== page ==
What a return to the status quo cannot be and cannot mean, is any agreement, deal or understanding to authorise or permit any degree of fishing in breach of the law. One thing is for the RGP as a matter of their own judgement and discretion to decide on the level of enforcement of a law - that happens with many laws in Gibraltar. It is quite a different, and unacceptable thing, to purport to authorise breaches of the law by certain citizens or to exempt certain persons from a law. Only the House of Assembly could have done that, in the law itself.

There has been much confusion, claims and counterclaims about whether such an agreement has been entered into by Mr Cook and Sr Matutes. I believe that the Foreign Office lacks the legal and constitutional authority to enter into such an agreement to allow breaches of our law. What is more, His Excellency the Governor said publicly on 23 September 1998 that there can be no agreement or deal to allow infringement of the law. On the several occasions that I have raised this aspect of the matter with the FCO directly, they too have informed me that there can be and has been no such agreement. On the 6 October the Foreign Office issued a statement in which they said that there is no question of the Foreign Secretary making a deal on fisheries or imposing a solution on the Government of Gibraltar. Certainly I can tell you that nobody has tried to impose a solution on me.

I am told that what occurred at the Cook/Matutes meeting is that (since we have called for a return to the status quo) London has outlined to Madrid what was the RGP's pattern of enforcement between 1991 to 1997, ie the way in which the RGP would enforce the law if the fishermen reverted to their own behaviour and attitude between 1991 and 1997. I am told that this position has been accepted by Madrid but that there is no agreement to authorise or permit fishing.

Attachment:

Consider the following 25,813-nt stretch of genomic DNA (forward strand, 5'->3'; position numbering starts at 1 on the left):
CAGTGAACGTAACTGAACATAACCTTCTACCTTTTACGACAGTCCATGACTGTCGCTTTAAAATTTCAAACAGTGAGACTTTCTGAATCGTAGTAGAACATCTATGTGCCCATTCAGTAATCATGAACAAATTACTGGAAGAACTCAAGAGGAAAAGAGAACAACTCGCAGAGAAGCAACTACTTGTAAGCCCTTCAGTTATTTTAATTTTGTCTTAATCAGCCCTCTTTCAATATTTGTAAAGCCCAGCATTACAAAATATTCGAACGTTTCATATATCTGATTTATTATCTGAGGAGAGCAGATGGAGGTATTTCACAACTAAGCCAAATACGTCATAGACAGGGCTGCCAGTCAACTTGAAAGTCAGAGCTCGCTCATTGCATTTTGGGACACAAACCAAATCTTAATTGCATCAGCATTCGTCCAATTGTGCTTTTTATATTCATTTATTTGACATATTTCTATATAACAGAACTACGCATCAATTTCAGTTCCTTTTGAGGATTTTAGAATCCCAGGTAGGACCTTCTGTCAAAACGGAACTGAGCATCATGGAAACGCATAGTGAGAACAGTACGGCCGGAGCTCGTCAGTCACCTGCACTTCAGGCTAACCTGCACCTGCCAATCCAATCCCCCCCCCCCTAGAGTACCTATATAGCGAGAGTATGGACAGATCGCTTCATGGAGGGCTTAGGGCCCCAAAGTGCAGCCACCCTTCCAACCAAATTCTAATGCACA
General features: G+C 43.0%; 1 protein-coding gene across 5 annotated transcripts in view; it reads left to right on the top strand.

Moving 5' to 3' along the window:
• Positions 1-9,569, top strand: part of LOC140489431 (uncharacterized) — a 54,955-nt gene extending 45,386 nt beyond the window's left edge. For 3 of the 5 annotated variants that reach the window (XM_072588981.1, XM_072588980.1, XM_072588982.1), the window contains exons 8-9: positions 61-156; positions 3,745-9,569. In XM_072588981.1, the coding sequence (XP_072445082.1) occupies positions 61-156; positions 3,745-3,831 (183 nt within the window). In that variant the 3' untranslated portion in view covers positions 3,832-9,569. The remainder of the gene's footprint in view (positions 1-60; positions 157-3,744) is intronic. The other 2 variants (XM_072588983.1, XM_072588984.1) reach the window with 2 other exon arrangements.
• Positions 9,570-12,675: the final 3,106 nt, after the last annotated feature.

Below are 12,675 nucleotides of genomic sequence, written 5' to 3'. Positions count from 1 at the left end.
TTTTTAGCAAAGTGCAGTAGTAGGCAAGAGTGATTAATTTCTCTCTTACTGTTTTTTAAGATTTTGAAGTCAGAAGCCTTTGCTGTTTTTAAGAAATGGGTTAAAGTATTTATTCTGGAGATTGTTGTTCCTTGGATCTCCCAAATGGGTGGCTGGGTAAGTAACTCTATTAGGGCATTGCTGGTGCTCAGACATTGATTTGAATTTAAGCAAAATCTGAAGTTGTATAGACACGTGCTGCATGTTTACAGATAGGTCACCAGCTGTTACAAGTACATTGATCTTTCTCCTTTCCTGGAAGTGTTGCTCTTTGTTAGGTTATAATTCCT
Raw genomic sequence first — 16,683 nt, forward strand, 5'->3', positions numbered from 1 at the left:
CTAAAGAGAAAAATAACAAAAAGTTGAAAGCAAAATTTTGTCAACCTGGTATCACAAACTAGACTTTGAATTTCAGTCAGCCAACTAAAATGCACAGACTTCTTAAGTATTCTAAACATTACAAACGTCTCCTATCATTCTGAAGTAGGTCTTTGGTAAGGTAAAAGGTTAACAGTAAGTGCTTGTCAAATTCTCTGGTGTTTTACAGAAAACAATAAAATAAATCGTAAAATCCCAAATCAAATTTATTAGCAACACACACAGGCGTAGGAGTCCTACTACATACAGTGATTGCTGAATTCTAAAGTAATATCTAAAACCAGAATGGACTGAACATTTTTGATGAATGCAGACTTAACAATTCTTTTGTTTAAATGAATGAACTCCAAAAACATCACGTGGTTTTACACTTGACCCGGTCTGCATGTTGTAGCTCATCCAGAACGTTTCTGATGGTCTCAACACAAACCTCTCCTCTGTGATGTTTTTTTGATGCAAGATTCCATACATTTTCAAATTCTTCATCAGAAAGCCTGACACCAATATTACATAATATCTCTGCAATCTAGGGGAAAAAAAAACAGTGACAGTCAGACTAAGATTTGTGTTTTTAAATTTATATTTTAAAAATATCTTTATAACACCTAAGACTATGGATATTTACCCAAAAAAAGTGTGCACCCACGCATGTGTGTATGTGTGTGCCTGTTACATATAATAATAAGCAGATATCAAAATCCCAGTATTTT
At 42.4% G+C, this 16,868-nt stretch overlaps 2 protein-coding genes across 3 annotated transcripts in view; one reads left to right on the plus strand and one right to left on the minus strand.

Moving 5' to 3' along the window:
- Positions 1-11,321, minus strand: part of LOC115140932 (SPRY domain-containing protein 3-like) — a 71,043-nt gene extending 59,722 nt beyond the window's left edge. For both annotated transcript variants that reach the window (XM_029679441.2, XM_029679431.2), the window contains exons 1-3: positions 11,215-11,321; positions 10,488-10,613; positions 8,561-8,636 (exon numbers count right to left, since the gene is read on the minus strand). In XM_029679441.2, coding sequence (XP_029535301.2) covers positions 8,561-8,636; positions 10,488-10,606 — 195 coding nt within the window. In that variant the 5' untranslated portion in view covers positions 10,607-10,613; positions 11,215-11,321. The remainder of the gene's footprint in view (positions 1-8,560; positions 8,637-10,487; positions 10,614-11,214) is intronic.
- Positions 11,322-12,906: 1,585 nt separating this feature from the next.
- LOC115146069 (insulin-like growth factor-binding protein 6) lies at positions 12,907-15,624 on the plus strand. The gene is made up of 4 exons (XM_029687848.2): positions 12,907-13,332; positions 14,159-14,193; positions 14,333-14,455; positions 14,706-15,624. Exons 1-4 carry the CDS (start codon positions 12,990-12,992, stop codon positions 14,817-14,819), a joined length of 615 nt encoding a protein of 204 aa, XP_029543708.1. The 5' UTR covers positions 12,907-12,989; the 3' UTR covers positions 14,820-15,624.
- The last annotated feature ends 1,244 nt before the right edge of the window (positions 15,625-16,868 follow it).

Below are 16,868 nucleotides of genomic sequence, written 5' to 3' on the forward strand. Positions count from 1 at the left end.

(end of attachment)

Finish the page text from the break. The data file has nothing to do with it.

It must therefore be clearly understood that Spanish fishermen remain fully subject to the law and liable to its enforcement against them on each and every occasion that they fish in our waters using methods forbidden by the Ordinance. This is an important distinction which would fully accommodate the policy position of the Gibraltar Government. We have demanded a return to the status quo as the means of defusing the tension. The status quo involves no defiance of our law enforcement agents or of the validity of our laws or of our sovereignty and control of our waters. In this context there can be no distinction between Admiralty waters and the remainder of British territorial waters.

Some people in Gibraltar have expressed the view that there should be 100% enforcement, on a zero tolerance basis, of the Nature Protection Ordinance. This is not the case with many laws in Gibraltar and it is not necessary in this case, just as it was not felt to be necessary between 1991 and 1997. That has not been the case at any time since this law was passed in 1991. It is not the policy of the Government that Gibraltar should now get tougher on fishing than it has been during the last seven years. What we are primarily concerned with here are the political aspects - the jurisdiction and sovereignty aspects.